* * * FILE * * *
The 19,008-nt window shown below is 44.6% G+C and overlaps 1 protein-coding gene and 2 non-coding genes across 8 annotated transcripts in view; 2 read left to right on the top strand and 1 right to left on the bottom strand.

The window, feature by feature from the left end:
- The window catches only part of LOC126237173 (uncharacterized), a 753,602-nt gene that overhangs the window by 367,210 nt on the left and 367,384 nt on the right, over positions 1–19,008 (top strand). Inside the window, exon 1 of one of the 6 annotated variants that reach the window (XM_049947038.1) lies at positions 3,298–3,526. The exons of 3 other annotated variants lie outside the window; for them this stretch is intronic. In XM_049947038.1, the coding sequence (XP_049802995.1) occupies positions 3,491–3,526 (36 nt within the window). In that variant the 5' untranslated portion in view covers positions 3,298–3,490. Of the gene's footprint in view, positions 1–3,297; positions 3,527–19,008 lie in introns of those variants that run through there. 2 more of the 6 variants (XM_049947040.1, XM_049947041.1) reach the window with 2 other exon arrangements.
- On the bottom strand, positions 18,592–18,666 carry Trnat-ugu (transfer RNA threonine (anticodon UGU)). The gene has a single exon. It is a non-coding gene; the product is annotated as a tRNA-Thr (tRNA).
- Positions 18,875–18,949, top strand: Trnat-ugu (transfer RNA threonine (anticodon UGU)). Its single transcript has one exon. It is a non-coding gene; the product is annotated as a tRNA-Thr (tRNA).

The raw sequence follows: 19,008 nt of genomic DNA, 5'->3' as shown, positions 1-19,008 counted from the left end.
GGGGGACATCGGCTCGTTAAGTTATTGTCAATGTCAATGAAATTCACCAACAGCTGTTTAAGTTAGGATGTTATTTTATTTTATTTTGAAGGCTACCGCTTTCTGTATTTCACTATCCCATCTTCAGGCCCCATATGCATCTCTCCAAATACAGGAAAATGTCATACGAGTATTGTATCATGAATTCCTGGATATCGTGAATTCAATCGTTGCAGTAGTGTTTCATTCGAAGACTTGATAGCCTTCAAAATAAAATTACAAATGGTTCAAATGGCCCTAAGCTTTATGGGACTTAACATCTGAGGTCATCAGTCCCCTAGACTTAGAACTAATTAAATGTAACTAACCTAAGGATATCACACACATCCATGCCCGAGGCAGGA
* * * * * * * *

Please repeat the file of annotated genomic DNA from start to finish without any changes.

The 19,008-nt window shown below is 44.6% G+C and overlaps 1 protein-coding gene and 2 non-coding genes across 8 annotated transcripts in view; 2 read left to right on the top strand and 1 right to left on the bottom strand.

The window, feature by feature from the left end:
- The window catches only part of LOC126237173 (uncharacterized), a 753,602-nt gene that overhangs the window by 367,210 nt on the left and 367,384 nt on the right, over positions 1–19,008 (top strand). Inside the window, exon 1 of one of the 6 annotated variants that reach the window (XM_049947038.1) lies at positions 3,298–3,526. The exons of 3 other annotated variants lie outside the window; for them this stretch is intronic. In XM_049947038.1, the coding sequence (XP_049802995.1) occupies positions 3,491–3,526 (36 nt within the window). In that variant the 5' untranslated portion in view covers positions 3,298–3,490. Of the gene's footprint in view, positions 1–3,297; positions 3,527–19,008 lie in introns of those variants that run through there. 2 more of the 6 variants (XM_049947040.1, XM_049947041.1) reach the window with 2 other exon arrangements.
- On the bottom strand, positions 18,592–18,666 carry Trnat-ugu (transfer RNA threonine (anticodon UGU)). The gene has a single exon. It is a non-coding gene; the product is annotated as a tRNA-Thr (tRNA).
- Positions 18,875–18,949, top strand: Trnat-ugu (transfer RNA threonine (anticodon UGU)). Its single transcript has one exon. It is a non-coding gene; the product is annotated as a tRNA-Thr (tRNA).

The raw sequence follows: 19,008 nt of genomic DNA, 5'->3' as shown, positions 1-19,008 counted from the left end.
GGGGGACATCGGCTCGTTAAGTTATTGTCAATGTCAATGAAATTCACCAACAGCTGTTTAAGTTAGGATGTTATTTTATTTTATTTTGAAGGCTACCGCTTTCTGTATTTCACTATCCCATCTTCAGGCCCCATATGCATCTCTCCAAATACAGGAAAATGTCATACGAGTATTGTATCATGAATTCCTGGATATCGTGAATTCAATCGTTGCAGTAGTGTTTCATTCGAAGACTTGATAGCCTTCAAAATAAAATTACAAATGGTTCAAATGGCCCTAAGCTTTATGGGACTTAACATCTGAGGTCATCAGTCCCCTAGACTTAGAACTAATTAAATGTAACTAACCTAAGGATATCACACACATCCATGCCCGAGGCAGGA